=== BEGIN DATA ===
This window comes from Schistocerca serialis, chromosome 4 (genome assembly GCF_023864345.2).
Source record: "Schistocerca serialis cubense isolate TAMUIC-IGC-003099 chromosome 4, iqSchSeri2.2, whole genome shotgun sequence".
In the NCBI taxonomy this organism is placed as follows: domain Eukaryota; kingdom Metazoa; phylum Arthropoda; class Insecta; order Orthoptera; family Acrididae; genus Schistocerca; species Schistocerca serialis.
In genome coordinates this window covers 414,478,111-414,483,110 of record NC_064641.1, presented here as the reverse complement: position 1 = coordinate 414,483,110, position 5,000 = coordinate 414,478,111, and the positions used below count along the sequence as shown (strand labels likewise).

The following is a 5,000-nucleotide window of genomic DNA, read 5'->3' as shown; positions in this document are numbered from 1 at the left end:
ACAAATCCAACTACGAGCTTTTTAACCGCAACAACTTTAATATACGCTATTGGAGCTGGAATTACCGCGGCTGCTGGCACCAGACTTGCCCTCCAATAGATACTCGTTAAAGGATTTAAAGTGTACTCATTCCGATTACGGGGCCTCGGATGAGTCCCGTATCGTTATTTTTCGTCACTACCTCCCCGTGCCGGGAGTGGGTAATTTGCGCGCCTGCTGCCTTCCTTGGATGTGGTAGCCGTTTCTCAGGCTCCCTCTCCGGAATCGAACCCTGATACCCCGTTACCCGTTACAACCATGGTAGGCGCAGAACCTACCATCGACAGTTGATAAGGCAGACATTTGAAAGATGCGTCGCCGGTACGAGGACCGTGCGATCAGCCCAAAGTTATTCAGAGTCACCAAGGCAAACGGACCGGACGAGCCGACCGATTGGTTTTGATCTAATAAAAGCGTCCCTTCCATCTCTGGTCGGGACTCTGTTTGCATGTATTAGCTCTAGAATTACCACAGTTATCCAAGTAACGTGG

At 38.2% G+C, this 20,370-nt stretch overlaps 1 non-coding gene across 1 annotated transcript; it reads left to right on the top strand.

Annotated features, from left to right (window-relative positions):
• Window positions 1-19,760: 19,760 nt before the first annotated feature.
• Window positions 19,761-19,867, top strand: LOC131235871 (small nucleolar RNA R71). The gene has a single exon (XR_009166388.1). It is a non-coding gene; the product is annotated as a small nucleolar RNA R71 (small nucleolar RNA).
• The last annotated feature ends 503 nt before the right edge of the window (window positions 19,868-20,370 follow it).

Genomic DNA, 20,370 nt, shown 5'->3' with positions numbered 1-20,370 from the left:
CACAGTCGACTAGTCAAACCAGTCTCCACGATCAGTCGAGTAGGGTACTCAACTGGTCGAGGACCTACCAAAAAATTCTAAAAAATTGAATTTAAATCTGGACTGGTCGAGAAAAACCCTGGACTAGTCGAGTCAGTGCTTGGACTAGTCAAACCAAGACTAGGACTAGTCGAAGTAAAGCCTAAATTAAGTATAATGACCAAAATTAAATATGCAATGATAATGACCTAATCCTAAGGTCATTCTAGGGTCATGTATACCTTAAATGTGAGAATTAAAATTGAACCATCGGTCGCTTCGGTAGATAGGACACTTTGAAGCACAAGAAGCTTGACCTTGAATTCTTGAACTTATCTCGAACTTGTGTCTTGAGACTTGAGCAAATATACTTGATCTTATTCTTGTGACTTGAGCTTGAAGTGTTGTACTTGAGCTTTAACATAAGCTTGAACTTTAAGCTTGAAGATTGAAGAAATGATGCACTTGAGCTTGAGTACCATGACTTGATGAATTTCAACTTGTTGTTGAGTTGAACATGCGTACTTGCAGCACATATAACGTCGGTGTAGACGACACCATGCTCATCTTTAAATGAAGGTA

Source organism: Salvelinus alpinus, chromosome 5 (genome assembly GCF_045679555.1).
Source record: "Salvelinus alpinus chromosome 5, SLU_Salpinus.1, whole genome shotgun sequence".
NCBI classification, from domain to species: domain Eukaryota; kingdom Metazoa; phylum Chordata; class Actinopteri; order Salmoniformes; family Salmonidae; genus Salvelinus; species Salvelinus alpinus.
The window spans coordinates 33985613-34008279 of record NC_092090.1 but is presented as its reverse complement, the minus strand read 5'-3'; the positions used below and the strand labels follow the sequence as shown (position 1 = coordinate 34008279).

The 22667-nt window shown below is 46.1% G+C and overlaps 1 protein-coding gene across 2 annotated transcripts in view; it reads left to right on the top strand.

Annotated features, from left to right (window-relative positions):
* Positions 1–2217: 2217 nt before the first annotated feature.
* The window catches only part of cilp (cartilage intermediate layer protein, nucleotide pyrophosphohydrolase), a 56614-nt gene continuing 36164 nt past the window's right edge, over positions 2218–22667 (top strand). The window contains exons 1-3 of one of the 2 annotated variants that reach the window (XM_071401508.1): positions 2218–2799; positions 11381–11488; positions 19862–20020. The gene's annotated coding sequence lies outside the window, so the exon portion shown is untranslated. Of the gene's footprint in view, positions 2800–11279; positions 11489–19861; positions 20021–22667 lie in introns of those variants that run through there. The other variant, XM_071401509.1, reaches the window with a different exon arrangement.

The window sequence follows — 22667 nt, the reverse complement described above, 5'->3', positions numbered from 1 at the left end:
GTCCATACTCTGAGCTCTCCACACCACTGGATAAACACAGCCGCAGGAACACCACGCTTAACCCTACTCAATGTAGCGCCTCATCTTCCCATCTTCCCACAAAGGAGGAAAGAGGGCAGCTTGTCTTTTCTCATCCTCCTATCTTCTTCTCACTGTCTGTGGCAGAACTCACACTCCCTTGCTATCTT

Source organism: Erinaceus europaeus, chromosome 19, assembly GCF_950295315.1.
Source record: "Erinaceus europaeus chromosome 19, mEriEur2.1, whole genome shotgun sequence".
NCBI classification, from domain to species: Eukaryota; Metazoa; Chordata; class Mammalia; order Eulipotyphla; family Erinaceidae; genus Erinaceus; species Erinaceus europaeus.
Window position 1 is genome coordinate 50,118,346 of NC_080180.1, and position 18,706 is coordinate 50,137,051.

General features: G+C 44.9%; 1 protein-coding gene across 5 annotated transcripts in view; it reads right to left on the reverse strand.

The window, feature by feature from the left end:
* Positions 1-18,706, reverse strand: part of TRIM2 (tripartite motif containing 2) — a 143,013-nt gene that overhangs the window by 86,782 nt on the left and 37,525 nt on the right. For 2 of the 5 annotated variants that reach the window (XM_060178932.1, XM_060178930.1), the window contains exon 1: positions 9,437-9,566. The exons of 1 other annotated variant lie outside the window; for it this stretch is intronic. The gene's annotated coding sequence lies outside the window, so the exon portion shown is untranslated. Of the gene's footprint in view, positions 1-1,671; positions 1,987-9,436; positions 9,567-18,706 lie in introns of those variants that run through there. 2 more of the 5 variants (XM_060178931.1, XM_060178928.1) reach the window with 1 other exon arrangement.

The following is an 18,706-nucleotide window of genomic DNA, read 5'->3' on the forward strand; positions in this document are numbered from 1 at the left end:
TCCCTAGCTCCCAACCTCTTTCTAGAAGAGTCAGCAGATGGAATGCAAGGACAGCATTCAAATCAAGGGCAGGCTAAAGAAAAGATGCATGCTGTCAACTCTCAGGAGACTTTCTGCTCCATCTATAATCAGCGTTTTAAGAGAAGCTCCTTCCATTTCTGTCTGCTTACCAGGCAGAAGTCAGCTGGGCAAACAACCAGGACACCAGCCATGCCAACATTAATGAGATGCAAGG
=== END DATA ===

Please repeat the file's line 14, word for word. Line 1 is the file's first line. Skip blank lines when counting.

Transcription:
Source organism: Salvelinus alpinus, chromosome 5 (genome assembly GCF_045679555.1).